• Women are more likely to work part time than men, and hourly wages for comparable jobs are lower for part time workers than for full time equivalents.
Depressingly the ‘motherhood penalty’ still exists. Research from Oxford University found that while men have taken up an increasing amount of responsibility for domestic labour over the past 50 years, women today still undertake two-thirds of unpaid work in the home (not having, or planning to have children doesn’t protect women from this impact).
So, not only are employers penalising women for the implied threat that they may one day use their vaginas, they also penalise men for not having vaginas; let’s call it the Schrodinger’s Vagina Tax.
A disappointing UK legal case in Sept 2014, resulted in Ford Motor Ltd being able to justify paying men the statutory minimum for additional paternity leave, whilst paying enhanced salary to women in maternity pay.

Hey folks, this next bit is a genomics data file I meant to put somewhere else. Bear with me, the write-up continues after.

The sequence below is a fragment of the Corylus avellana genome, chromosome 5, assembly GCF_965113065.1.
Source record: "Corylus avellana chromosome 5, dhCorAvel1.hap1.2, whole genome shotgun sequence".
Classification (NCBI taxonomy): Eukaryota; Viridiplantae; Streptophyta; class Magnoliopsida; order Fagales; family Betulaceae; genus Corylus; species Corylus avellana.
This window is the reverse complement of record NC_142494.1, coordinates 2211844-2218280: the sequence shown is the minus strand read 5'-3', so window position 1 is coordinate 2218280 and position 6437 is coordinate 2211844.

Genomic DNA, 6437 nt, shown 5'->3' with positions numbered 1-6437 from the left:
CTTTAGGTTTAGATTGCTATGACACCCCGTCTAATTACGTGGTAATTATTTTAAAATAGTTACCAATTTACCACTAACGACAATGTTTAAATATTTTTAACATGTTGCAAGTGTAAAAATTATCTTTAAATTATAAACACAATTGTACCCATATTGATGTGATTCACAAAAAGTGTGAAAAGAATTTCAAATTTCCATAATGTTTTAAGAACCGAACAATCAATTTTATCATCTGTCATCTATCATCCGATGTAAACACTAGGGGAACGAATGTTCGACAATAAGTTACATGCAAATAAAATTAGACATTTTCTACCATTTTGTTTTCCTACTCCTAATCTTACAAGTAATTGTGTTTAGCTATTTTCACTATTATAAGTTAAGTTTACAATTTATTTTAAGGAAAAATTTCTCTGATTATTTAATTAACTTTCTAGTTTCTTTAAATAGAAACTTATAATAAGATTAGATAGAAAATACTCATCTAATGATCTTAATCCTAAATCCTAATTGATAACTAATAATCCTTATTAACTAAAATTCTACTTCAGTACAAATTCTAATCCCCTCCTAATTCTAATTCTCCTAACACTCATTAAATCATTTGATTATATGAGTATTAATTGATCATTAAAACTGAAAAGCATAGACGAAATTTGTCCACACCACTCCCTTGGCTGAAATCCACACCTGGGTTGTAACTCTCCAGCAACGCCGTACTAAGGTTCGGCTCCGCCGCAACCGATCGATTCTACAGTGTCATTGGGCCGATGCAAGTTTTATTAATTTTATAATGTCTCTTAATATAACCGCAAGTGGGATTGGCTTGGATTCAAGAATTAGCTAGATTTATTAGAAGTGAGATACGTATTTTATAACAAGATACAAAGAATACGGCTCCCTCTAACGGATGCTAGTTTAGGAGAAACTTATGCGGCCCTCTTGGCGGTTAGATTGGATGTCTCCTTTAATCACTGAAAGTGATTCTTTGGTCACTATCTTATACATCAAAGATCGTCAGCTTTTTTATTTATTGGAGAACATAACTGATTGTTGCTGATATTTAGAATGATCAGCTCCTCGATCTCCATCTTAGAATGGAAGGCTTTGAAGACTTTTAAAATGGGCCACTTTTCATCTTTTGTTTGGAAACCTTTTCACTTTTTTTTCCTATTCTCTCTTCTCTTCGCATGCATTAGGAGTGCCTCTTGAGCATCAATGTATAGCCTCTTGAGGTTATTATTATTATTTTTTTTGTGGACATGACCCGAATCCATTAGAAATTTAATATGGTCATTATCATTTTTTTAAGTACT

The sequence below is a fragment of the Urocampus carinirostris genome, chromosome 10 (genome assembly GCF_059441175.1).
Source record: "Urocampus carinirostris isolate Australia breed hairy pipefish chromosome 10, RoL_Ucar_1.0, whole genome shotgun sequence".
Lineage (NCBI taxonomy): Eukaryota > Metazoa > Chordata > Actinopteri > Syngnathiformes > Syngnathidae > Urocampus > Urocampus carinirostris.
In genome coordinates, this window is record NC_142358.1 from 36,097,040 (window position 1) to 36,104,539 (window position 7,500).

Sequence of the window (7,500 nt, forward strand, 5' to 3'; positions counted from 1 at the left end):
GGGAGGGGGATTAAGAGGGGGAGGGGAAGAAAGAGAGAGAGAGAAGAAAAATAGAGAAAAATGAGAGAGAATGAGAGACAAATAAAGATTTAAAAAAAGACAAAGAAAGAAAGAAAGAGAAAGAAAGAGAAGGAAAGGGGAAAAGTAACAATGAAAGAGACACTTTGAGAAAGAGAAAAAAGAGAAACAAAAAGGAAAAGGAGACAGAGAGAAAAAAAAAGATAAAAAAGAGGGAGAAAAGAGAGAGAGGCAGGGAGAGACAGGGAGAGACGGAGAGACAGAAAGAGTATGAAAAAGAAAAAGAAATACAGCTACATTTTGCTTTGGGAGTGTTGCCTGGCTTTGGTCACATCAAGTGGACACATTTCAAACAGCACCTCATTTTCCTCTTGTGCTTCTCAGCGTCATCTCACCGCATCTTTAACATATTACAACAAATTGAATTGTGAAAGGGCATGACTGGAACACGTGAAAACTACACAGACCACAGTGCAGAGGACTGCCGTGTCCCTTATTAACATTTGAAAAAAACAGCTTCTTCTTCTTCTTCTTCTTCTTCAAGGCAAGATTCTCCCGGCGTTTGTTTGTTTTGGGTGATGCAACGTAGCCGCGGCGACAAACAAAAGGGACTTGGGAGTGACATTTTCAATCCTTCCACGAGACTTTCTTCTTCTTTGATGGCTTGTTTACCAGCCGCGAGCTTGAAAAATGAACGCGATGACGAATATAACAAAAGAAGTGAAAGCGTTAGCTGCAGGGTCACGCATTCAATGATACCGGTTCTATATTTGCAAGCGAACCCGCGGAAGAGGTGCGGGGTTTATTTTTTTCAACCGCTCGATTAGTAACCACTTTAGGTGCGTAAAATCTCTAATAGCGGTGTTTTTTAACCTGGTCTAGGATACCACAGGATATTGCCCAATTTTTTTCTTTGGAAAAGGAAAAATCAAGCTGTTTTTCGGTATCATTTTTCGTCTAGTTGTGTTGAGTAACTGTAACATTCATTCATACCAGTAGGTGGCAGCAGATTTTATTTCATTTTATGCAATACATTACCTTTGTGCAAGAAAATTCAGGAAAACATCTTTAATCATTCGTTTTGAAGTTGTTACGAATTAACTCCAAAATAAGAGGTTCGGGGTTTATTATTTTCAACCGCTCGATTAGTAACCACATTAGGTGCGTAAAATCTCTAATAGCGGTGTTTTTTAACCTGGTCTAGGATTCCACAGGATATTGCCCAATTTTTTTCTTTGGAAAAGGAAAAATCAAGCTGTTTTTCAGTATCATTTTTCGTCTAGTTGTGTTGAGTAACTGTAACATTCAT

It’s not enough to make the right to take leave more equal between genders; until the payment on leave is equal many families will have to make decisions which factor in this gender inequality, in effect penalising men who wish to be stay-at-home parents.
So, not only are employers penalising women for the implied threat that they may one day use their vaginas, they also penalise men for not having vaginas; let’s call it the Schrodinger’s Vagina Tax. Research published in Management Science in November 2014 shows that this effect is lessened in firms led by women.